THE news was brought to Athens, but the Athenians could not believe that the armament1
had been so completely annihilated, although they had the positive assurances of2
the very soldiers who3
had escaped from the scene of action. At last they knew the truth; and then they were furious with the orators who had joined in promoting the expedition —as if they had not voted it themselves4
—and with the soothsayers, and prophets, and all who by the influence of religion had at the time inspired them with the belief that they would conquer Sicily.
Whichever way they looked there was trouble; they were overwhelmed by their calamity, and were in fear and consternation unutterable. The citizens and the city were alike distressed; they had lost a host of cavalry and hoplites and the flower of their youth, and there were none to replace them5
. And when they saw an insufficient number of ships in their docks, and no crews to man them, nor money in the treasury, they despaired of deliverance. They had no doubt that their enemies in Sicily, after the great victory which they had already gained, would at once sail against the Piraeus. Their enemies in Hellas, whose resources were now doubled, would likewise set upon them with all their might both by sea and land, and would be assisted by their own revolted allies.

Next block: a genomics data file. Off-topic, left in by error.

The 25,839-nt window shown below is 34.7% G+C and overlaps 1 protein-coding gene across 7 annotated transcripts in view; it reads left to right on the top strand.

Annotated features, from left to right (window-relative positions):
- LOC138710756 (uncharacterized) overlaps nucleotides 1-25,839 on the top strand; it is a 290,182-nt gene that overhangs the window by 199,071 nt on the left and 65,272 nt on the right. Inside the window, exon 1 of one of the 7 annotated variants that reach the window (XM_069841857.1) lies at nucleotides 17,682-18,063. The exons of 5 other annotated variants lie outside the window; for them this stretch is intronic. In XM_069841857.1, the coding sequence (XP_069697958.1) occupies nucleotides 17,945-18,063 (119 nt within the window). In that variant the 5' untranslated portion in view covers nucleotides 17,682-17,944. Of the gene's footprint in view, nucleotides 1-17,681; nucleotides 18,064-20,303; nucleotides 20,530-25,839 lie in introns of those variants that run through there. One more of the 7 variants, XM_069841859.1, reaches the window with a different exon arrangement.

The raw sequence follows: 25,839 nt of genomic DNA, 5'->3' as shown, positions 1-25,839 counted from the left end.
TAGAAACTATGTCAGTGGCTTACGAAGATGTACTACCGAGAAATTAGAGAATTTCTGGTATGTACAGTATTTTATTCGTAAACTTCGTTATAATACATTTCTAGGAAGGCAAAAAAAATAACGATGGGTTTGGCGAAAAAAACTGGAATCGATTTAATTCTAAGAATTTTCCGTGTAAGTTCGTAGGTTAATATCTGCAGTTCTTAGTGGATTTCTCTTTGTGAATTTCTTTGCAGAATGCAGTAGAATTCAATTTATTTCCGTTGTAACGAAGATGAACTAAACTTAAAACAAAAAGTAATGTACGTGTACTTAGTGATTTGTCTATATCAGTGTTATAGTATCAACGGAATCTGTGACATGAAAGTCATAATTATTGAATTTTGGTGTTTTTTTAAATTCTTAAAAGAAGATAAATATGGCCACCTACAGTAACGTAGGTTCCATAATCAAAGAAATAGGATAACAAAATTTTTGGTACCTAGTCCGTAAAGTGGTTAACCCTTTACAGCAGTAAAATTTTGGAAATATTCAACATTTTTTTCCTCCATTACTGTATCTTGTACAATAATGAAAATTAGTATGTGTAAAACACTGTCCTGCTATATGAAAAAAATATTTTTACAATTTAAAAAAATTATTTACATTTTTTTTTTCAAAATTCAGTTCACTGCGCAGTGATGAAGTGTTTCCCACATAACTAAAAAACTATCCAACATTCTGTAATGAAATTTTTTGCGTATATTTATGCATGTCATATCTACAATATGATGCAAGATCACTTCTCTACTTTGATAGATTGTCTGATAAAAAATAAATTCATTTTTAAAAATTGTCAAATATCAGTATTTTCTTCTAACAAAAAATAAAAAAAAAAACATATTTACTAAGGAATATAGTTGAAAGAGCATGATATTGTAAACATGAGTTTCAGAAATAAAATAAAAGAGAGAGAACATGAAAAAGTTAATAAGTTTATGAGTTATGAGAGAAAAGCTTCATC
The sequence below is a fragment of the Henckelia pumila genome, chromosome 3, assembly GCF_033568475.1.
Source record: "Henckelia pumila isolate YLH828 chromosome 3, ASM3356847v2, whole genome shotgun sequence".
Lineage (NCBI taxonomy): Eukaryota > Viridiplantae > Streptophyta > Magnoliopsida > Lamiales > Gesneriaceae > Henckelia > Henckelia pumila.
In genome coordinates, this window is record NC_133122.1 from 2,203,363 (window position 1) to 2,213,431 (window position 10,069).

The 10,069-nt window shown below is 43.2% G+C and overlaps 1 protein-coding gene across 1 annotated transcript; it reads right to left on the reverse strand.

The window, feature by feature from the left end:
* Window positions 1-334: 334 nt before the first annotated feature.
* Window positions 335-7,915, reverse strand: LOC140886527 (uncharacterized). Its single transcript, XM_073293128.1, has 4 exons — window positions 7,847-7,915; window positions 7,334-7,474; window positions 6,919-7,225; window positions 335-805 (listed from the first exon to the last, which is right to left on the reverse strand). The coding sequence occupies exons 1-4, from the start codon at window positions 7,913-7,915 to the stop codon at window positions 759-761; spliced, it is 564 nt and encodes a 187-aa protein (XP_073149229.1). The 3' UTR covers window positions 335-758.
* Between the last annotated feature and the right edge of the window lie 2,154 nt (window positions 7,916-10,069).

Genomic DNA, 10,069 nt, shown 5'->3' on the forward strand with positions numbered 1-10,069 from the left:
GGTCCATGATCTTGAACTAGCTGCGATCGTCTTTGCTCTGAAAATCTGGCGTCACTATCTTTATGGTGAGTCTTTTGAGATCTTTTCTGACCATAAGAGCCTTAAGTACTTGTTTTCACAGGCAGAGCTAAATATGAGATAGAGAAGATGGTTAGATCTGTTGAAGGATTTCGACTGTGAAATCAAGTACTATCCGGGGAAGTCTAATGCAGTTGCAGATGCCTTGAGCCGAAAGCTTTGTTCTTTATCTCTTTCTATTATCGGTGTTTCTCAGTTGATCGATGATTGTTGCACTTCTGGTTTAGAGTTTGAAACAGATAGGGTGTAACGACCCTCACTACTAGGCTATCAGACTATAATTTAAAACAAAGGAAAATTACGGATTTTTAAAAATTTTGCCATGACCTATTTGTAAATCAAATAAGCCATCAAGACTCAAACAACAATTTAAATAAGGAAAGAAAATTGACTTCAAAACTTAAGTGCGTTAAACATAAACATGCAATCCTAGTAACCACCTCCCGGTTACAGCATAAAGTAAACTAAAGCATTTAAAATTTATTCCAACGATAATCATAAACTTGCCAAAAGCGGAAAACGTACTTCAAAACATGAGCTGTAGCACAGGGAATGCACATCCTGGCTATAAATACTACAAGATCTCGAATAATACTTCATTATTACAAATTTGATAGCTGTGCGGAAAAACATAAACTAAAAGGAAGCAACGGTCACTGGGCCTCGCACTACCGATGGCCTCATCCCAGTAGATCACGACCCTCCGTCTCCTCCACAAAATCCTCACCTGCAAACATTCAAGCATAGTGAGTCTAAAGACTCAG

Still they determined, so far as their situation allowed, not to give way. They would procure timber and money by whatever means they might, and build a navy. They would make sure of their allies, and above all of Euboea. Expenses in the city were to be economised, and they were to choose a council of the elder men, who should advise together, and lay before the people the measures which from time to time might be required.
After the manner of a democracy, they were very amenable to discipline while their fright lasted. They proceeded to carry out these resolutions. And so the summer ended.